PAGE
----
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Shared Short Code Numbers: What You Need to Know
Shared Short Code Numbers: What You Need to Know

Learn why shared short code numbers are leaving and how this affects your business

Emily avatar
Written by Emily
Updated over a week ago

In recent years, the texting industry has moved away from offering shared short code numbers as a means of communication between businesses and their customers. This shift is due to various reasons related to security, compliance, and efficiency. In this article, we will explore the factors behind the decline of shared short code numbers and what alternatives are available for businesses looking to engage with their audience via text messaging.

What Are Shared Short Code Numbers?

A shared short code is a 5 or 6-digit number used for sending and receiving text messages(ex: 33222, 77222, 22999). Unlike a dedicated short code, a ‘shared short code’ can be used by multiple brands simultaneously. For each business to share the same 5-6 digits, it gets assigned by keywords of your choice. Some reasons for the Decline of Shared Short Code Numbers include:

  1. Security Concerns: Shared short codes can pose security risks. If one business using the same short code engages in spammy or malicious activities, it can tarnish the reputation of the entire shared short code. This can lead to messages being blocked or filtered out by carriers, affecting legitimate businesses' ability to reach their customers.

  2. Compliance Challenges: Regulations surrounding text messaging, such as the Telephone Consumer Protection Act (TCPA) in the United States, have become increasingly stringent. Using a shared short code can make it challenging to maintain compliance, as multiple businesses need to adhere to the same rules and guidelines.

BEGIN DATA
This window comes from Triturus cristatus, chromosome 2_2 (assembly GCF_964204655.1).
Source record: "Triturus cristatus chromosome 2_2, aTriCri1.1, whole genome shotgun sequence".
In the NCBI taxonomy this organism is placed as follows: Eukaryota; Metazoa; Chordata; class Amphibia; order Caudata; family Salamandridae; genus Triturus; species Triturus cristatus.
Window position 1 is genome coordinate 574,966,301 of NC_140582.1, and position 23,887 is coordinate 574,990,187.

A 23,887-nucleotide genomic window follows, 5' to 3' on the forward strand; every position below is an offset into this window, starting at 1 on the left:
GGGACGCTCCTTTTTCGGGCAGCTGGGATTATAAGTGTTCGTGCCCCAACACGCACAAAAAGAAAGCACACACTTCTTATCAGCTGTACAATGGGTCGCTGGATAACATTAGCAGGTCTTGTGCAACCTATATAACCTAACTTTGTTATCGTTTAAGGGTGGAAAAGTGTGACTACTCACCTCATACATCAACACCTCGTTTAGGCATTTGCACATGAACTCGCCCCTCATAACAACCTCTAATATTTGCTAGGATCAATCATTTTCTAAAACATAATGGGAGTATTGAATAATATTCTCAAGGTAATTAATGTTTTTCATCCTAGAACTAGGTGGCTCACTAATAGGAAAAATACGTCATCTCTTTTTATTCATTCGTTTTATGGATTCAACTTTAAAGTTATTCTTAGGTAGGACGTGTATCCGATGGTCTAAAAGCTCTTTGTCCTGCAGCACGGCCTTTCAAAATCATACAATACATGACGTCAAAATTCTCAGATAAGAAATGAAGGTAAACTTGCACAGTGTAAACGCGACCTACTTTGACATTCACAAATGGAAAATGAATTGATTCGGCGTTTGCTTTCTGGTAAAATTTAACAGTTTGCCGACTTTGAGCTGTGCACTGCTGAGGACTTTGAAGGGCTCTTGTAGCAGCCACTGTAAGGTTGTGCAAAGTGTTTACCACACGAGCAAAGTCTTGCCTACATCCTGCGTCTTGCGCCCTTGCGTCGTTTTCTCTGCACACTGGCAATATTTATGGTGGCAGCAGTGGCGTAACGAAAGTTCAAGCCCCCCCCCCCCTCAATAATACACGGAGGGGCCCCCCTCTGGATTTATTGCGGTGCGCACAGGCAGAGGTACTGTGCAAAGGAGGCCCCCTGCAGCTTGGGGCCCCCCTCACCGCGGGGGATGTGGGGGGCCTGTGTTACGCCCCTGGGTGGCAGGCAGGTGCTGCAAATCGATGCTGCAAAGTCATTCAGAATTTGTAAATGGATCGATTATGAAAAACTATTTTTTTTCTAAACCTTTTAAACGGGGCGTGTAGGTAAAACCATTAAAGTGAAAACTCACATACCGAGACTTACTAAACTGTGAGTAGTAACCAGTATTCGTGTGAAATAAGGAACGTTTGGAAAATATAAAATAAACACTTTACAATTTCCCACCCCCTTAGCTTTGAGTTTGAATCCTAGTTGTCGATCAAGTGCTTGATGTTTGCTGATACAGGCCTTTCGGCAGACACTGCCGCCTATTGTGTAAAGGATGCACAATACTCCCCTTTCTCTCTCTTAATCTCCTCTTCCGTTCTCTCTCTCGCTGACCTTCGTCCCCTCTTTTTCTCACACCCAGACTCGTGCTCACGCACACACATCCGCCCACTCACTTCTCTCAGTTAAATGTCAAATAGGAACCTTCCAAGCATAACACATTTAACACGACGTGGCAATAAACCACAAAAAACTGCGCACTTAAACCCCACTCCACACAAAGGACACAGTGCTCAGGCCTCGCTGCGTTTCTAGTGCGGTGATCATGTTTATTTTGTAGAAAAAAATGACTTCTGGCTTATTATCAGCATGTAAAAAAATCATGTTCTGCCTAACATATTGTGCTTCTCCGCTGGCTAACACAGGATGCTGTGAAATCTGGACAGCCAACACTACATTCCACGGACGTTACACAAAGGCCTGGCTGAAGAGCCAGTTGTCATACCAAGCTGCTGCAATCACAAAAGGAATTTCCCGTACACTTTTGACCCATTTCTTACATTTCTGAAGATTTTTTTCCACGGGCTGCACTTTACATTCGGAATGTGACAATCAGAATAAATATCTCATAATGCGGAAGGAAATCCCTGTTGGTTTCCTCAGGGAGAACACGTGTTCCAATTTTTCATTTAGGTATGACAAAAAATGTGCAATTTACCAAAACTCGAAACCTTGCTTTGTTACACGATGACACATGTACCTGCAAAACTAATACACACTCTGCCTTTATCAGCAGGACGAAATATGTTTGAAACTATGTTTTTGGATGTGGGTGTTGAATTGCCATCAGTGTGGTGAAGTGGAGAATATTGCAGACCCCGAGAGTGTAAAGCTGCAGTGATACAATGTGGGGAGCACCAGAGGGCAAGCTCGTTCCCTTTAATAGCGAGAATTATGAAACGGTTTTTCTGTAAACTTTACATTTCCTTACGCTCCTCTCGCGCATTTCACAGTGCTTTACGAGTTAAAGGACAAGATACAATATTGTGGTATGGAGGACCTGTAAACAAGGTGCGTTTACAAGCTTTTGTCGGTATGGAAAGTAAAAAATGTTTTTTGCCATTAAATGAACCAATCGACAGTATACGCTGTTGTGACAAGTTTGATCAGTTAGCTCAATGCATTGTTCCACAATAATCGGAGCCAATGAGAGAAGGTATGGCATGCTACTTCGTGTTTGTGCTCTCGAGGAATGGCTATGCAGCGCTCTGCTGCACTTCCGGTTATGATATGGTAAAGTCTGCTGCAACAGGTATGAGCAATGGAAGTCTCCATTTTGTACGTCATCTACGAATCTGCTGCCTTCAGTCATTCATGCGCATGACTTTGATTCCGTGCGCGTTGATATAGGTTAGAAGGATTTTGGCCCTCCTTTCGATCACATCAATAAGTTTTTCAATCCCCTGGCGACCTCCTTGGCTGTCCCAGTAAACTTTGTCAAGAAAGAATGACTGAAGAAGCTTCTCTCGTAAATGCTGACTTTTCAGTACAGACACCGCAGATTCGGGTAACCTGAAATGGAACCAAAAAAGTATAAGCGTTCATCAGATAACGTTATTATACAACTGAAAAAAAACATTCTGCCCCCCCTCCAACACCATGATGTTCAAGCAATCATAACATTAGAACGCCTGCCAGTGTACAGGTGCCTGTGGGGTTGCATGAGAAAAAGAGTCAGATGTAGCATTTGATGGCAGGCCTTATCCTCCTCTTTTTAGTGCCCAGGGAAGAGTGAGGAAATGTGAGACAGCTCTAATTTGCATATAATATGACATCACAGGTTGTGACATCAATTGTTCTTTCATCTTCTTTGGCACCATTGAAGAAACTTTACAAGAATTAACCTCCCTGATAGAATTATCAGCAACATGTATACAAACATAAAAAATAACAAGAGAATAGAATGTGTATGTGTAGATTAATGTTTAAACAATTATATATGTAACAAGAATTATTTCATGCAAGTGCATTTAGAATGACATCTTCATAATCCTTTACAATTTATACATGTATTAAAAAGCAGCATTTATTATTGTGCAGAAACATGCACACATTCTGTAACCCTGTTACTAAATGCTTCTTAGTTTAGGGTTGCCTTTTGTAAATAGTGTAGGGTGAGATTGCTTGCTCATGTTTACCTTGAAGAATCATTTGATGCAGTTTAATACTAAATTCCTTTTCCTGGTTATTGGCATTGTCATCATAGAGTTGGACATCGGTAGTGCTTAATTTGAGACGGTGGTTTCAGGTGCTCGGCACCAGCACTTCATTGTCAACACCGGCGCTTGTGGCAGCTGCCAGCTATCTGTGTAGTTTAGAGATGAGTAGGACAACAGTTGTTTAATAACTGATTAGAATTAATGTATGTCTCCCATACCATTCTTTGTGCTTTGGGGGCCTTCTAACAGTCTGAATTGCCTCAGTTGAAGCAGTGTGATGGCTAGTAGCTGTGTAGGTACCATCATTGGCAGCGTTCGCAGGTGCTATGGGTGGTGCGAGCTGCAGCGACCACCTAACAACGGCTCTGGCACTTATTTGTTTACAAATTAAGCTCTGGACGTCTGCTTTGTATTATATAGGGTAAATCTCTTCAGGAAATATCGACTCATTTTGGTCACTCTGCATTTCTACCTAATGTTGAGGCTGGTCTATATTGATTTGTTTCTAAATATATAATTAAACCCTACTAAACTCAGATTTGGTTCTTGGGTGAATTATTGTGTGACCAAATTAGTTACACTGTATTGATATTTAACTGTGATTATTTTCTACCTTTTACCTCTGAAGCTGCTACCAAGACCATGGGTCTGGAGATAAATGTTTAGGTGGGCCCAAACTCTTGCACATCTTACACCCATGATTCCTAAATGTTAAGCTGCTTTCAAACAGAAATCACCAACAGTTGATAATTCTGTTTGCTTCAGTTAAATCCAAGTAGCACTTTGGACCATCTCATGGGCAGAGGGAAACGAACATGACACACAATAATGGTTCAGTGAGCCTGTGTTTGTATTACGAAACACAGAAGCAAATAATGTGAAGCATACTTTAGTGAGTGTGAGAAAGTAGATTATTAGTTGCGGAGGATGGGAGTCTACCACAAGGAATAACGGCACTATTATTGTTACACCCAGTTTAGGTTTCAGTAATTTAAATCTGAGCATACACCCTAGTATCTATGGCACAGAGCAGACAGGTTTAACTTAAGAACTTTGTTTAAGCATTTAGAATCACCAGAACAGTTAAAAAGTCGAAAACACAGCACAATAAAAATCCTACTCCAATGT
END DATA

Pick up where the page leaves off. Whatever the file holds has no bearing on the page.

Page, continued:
3. Limited Scalability: Shared short codes can become congested, especially during peak usage times. As more businesses adopt text messaging for customer engagement, the limited capacity of shared short codes can hinder scalability, causing delays in message delivery.

  4. Customer Experience: The shared nature of shortcodes can result in customers receiving messages from multiple businesses using the same code. This can confuse customers and negatively impact their experience, as it may be unclear which business is sending the message.

Alternatives to Shared Short Code Numbers

  1. Dedicated Short Codes: Businesses can opt for dedicated short codes, which are exclusive to their brand. This provides greater control, security, and compliance adherence. However, dedicated short codes tend to be a more costly solution and may require additional setup time. You can learn more about dedicated short code pricing here.

  2. Toll-Free Numbers: Toll-free numbers are a wonderful option for businesses to send and receive text messages. They are typically easier for customers to remember and can be used for voice and text communications. Toll free numbers are the most reliable option on the market right now after you have submitted toll free registration and are fully verified with carriers. You can learn more about toll free registration here.

  3. 10DLC Numbers: 10DLC numbers are traditional 10-digit phone numbers that can be used for text messaging. While they lack the brevity of short codes, they are cost-effective and suitable for businesses with lower message volume. They also offer you the ability to choose your own custom area code. 10DLC numbers require a separate verification process, which you can learn more about here.

Shared short code numbers are no longer the preferred choice for businesses looking to communicate with their customers via text messaging due to security, compliance, and scalability concerns. To ensure a smooth and reliable texting experience, Textedly recommends considering alternatives such as dedicated short codes, toll-free numbers, and long codes. It's essential to evaluate your specific business needs and compliance requirements when choosing the most suitable option for your messaging strategy.

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